As rpdom says the reason Maplin have moved away from the hobbyist and have become more of a 'boys toys' shop is primarily about the economics of running a shop. Back in the 70s and 80s when both Tandy and Maplin were selling components in the shops electronics and repairing or modifying equipment was popular.
However move into the 90s and there were two big changes happening. The rise in the popularity of the chip (integrated circuit) and the dramatic fall in the cost of ready made electronic equipment. Electronic equipment essentially became un economical to repair and building your own circuit became more expensive than buying a ready made product. This all resulted in a steep decline in electronics as a hobby so only a small group of enthusiasts would continue to build their own circuits just for the enjoyment of it. The Raspberry Pi illustrates this phenomenon perfectly because it is such a very low cost item that consists primarily of the Broadcom SoC. Manufactured using such tiny components that require precise manufacturing techniques means spending time trying to repair it or indeed build your own would be futile in most cases; so it is easier to replace it.
With huge rents, business rates and staffing costs to cover; both Tandy and Maplin had to change their main source of income in the 90s and as it turns out Maplin made the better choice. I guess with Radio Shack being the dominant electronics retailer in the US they naturally tried to replicate their model in the UK, the problem being that meant concentrating on mainstream electronic goods such as HiFi, TV & Mobile Phones. This is where they ran into trouble because the likes of Comet, Currys and Carphone Warehouse had already established their leadership in these areas and they just couldn't compete. Maplin on the other hand probably because it was run by an electronics enthusiast at the time started to sell less mainstream items like disco lights, in-car amplifiers and various gadgets that continued to appeal to their core customer who likes to tinker with gadgets. Ultimately while Radio Shack ended up selling off the Tandy stores to Carphone Warehouse, Maplin managed to keep going all be it struggling. Then eventually Maplin was sold to a venture capital firm who look at the business in simple financial terms concentrating on selling high margin gadgets and essentially abandoning the component business.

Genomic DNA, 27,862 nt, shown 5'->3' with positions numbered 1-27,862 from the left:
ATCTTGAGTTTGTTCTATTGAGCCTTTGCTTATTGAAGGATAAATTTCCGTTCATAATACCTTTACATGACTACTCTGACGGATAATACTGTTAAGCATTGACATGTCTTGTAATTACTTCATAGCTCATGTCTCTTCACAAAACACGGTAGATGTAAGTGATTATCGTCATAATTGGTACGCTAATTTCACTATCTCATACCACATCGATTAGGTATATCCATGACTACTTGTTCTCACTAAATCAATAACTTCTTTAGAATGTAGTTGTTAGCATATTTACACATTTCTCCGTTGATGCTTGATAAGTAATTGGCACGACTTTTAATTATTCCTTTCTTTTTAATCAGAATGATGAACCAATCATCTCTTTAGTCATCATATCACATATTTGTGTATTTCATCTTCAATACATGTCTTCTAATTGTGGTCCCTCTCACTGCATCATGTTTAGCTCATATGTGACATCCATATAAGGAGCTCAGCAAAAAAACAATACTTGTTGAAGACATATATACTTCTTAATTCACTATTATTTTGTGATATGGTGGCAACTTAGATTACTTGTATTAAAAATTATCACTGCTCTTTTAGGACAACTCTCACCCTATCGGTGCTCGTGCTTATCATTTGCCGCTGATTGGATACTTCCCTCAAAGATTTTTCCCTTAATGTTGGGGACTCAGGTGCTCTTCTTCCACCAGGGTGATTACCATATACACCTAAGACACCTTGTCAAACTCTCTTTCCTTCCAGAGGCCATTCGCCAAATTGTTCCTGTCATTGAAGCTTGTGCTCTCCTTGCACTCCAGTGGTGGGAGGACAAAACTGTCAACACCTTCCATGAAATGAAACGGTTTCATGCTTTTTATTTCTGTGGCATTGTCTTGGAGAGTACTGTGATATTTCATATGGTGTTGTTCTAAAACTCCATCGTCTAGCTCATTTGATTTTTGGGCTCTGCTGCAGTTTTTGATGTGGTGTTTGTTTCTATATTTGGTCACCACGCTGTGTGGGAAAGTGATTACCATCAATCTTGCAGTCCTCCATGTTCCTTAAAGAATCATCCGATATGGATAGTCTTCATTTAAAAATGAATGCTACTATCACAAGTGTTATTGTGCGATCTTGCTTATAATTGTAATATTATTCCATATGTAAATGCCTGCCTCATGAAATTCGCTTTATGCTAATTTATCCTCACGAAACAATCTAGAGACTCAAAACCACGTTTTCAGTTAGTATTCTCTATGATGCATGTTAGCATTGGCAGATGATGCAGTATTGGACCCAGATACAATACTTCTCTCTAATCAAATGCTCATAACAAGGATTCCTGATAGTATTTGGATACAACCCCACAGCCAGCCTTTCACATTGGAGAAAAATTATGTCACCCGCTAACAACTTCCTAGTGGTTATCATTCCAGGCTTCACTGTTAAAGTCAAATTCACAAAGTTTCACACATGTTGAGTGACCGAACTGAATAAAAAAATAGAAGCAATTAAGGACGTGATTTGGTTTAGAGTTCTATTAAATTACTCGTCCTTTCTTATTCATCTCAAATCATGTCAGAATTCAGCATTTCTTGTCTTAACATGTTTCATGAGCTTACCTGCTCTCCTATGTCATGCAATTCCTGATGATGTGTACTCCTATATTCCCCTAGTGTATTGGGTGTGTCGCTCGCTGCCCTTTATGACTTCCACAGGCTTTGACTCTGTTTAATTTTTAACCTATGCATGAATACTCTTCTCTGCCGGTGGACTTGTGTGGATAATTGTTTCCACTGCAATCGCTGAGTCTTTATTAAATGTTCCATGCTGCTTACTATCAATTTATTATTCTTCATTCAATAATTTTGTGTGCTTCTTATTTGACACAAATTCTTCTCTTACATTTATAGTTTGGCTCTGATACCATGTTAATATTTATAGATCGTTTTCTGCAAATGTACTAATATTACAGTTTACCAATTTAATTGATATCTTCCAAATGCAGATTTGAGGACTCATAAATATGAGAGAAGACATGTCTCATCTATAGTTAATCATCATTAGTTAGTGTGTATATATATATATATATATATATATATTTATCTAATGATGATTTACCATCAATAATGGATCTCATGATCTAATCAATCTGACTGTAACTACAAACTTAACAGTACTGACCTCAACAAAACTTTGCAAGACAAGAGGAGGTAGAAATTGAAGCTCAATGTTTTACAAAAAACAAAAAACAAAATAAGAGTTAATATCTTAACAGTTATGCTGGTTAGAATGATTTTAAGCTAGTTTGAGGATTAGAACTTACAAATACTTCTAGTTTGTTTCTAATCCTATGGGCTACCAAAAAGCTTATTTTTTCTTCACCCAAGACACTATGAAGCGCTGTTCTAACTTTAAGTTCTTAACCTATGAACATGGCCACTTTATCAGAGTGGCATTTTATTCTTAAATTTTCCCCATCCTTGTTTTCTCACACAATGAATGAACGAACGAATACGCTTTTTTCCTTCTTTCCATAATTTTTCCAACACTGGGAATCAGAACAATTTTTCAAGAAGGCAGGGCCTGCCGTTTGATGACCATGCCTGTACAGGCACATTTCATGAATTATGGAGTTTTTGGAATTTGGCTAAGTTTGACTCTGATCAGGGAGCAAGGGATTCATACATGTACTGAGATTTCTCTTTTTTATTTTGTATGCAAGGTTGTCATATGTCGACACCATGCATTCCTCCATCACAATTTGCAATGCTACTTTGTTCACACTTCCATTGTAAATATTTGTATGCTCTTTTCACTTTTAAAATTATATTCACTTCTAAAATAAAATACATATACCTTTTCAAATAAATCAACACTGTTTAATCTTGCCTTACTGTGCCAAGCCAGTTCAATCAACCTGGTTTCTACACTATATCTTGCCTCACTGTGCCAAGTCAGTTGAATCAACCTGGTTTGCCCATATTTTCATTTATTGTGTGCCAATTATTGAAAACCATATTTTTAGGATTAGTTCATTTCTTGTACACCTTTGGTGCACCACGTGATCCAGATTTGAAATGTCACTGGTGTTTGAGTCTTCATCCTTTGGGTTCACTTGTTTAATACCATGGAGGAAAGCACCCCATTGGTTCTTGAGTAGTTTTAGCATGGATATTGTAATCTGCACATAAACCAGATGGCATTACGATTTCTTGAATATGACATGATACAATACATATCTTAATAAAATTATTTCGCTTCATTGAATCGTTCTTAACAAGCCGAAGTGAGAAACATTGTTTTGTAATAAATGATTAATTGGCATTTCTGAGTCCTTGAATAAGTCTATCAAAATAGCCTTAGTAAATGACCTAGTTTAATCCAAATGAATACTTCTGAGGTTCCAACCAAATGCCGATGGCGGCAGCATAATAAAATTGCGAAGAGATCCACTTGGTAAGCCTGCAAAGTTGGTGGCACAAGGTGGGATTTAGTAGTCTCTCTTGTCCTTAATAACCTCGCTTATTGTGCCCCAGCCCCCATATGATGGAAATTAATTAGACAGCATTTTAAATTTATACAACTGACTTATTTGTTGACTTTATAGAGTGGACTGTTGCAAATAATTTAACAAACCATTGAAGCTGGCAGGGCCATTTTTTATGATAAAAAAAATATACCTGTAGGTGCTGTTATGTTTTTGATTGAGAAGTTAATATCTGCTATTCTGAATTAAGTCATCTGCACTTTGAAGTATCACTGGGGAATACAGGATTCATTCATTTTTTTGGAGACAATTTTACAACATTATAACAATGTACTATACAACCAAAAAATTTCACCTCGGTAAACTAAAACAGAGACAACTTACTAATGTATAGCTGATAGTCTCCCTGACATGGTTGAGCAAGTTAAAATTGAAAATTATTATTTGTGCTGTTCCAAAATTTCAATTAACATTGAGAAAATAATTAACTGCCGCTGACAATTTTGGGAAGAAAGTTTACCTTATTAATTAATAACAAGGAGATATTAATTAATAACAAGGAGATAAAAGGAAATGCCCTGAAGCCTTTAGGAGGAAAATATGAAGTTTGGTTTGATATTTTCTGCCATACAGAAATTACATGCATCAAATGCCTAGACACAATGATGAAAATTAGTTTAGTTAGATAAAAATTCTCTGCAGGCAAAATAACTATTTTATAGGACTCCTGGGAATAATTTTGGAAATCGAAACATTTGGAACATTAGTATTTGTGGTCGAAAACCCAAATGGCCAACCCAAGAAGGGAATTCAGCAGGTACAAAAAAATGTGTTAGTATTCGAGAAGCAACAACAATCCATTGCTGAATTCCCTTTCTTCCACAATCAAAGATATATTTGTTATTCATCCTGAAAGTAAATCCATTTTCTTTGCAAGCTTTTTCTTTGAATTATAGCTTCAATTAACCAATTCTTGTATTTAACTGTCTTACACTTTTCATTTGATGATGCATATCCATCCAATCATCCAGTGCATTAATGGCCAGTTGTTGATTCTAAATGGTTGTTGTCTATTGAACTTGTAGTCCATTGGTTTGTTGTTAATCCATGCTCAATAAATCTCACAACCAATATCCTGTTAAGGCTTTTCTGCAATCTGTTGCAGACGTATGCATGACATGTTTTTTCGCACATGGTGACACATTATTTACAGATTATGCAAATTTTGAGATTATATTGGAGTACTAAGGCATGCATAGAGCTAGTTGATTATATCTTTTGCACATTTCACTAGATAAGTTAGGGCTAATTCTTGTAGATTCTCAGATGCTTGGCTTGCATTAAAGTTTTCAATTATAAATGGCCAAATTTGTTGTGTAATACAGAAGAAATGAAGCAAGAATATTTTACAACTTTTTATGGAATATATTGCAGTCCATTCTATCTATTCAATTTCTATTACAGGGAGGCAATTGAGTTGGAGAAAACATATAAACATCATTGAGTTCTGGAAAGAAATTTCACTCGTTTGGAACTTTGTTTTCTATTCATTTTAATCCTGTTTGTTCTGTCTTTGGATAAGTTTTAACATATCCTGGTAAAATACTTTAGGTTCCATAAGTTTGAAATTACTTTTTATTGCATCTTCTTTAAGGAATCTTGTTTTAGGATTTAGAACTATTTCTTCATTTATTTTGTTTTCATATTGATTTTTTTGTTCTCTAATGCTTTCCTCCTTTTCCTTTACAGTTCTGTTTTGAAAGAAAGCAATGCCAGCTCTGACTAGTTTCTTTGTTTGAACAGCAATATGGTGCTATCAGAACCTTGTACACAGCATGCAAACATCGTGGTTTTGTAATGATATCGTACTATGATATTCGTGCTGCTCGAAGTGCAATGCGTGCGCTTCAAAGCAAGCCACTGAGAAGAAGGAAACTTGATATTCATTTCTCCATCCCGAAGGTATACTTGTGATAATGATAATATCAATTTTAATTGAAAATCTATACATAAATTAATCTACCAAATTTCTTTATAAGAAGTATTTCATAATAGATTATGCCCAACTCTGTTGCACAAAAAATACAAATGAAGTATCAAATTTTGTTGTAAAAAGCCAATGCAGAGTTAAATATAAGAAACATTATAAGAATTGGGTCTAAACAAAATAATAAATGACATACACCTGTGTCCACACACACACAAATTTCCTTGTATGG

The situation is that even at the high prices they charge for components it will be difficult to make it work. For example maplin sell the 7805 regulator for £1.89
, I don't know what their cost price is but considering we sell the same item for 39p
when you buy 5 we can assume it is at least a little bit less than that so their profit on that item is perhaps £1.25 - 1.50. That sounds like a lot but assuming they pay £6.31 minimum wage to their adult staff they would have to sell 5 an hour just to pay for that 1 member of staff. That same member of staff on the other hand could sell two £50 toys/gadgets in an hour making them perhaps £30 profit that would not only pay for the 1 member of staff but also cover, rent, rates and profit for the owners. It is therefore clear why Maplin are not interested in the electronics enthusiast any more who wants to buy £5 worth of components. So the obvious thing to do is reduce the range and use the space for more profitable items while raising the price of the few items that are still stocked.
Saying all of that you might be asking the question how can Tandy sell small value electronic components selling them at reasonable prices if there is nothing to be made. We believe that there has been somewhat of a resurgence of interest in electronics in recent years mainly driven by initiatives such as Arduino and Raspberry Pi and as electronics enthusiasts ourselves feel there is a place for a hobbyist friendly supplier and that the internet makes that possible by having much smaller overheads than a network of retail outlets. The popularity of the likes of Adafruit suggests that this is the case. Being able to supply components at reasonable prices however relies on being able to sell a high volume of products to keep us busy packing up lots of orders and being able to buy from the manufacturers in sufficient volume to get good prices from them much like amazon does with books and music. A big thank you goes out to all who have ordered from us your custom is appriciated, the revival of Tandy is an exiting time for us and if you like what we are doing we hope you will help spread the word.